Minister of Finance Mike de Jong has made it clear that there’s no room in the provincial budget for new spending. In fact, that’s been the message of his office for several years, and BCREA respects this fiscally-prudent approach.
But fiscal prudence isn’t just about saying no; sometimes, a strategic yes is in order.
BCREA consistently and regularly recommends that the provincial government minimize the negative impact of the Property Transfer Tax (PTT). The PTT places an unfair burden on homebuyers, and is by far the highest provincial property transfer tax in the country. While BCREA understands the government’s objective to balance the budget, adjusting the PTT could stimulate additional activity in the real estate market, encourage spending related to property transactions and would certainly demonstrate an understanding of the important role of real estate and property owners in the provincial economy.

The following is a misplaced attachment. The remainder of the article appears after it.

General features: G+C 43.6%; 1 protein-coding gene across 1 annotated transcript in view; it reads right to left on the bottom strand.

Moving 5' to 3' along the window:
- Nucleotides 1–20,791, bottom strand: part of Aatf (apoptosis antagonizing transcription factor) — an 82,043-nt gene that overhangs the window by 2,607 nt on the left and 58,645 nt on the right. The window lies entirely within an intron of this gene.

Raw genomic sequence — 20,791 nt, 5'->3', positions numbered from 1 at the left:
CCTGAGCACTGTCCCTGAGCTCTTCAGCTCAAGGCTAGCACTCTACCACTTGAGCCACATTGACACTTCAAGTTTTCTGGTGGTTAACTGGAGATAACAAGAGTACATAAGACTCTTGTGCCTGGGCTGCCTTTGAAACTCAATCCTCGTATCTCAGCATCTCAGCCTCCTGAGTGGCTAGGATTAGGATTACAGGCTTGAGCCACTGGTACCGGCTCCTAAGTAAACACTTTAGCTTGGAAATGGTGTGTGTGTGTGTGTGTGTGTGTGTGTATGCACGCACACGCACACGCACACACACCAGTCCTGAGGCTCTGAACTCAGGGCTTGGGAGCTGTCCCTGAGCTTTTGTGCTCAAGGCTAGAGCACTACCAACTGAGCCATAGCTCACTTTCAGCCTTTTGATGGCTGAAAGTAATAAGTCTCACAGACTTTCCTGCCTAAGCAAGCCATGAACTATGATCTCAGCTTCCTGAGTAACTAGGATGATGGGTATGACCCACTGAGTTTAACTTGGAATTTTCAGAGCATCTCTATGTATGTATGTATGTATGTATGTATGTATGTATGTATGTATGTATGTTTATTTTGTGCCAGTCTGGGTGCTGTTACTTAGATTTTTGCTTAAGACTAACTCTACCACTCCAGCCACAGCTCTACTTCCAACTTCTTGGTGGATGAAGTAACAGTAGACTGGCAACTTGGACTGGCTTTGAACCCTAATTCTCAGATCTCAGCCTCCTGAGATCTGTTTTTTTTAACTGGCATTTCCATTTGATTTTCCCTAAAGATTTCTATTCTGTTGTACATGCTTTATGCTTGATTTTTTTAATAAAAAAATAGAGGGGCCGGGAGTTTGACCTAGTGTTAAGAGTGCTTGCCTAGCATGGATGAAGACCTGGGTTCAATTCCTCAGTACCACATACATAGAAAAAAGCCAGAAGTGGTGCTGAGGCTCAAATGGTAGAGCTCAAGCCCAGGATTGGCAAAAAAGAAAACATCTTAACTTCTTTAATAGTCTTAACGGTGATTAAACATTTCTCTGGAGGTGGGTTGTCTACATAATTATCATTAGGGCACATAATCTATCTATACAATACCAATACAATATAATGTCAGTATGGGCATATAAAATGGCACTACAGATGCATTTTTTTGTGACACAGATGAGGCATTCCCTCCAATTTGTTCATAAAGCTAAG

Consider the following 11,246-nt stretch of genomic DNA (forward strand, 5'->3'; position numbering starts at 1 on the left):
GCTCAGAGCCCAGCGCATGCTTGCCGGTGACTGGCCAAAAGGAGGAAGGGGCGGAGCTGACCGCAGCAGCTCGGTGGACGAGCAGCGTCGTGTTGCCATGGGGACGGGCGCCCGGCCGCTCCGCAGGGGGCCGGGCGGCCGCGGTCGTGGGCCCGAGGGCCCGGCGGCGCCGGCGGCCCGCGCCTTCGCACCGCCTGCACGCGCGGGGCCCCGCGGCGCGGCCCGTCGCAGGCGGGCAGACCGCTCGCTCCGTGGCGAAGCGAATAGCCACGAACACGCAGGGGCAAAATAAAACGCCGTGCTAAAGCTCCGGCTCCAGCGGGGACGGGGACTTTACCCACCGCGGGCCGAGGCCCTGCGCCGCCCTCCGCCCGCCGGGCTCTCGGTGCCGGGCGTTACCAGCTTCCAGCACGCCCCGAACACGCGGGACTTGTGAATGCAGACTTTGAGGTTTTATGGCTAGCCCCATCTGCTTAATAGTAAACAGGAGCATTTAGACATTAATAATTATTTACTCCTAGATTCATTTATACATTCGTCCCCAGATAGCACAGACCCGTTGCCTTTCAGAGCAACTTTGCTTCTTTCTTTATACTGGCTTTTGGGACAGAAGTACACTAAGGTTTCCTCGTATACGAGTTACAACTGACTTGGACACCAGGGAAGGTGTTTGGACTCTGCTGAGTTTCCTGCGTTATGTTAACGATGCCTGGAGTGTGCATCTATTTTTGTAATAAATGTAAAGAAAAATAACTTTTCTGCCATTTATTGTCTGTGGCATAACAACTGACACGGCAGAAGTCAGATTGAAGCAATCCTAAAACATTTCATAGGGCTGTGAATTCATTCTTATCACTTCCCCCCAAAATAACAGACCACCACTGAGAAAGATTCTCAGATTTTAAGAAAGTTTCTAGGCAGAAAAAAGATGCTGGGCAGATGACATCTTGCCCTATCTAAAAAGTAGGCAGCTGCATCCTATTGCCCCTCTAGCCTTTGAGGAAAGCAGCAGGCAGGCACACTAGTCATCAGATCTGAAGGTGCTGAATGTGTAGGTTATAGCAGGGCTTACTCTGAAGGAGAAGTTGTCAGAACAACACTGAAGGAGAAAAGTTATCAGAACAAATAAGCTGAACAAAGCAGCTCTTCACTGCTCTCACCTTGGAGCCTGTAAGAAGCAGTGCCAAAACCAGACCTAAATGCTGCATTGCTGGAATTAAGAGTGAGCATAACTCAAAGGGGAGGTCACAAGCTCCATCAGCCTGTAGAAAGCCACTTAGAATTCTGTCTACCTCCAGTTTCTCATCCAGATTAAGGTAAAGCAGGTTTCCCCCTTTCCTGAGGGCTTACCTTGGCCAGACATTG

Since it was introduced in 1987 as a luxury tax, the PTT has always been applied in the following way: 1% on the first $200,000 of the fair market value of a property, and 2% on the remainder. This static structure is entirely at odds with BC’s dynamic real estate market.
As an initial measure to improve the fairness of the PTT today and in the future, BCREA strongly recommends the provincial government index the 1% threshold of $200,000, and then make adjustments annually.
The impact on provincial revenue would be minor, and the goodwill from homebuyers and real estate sector stakeholders significant. This is a strategic yes.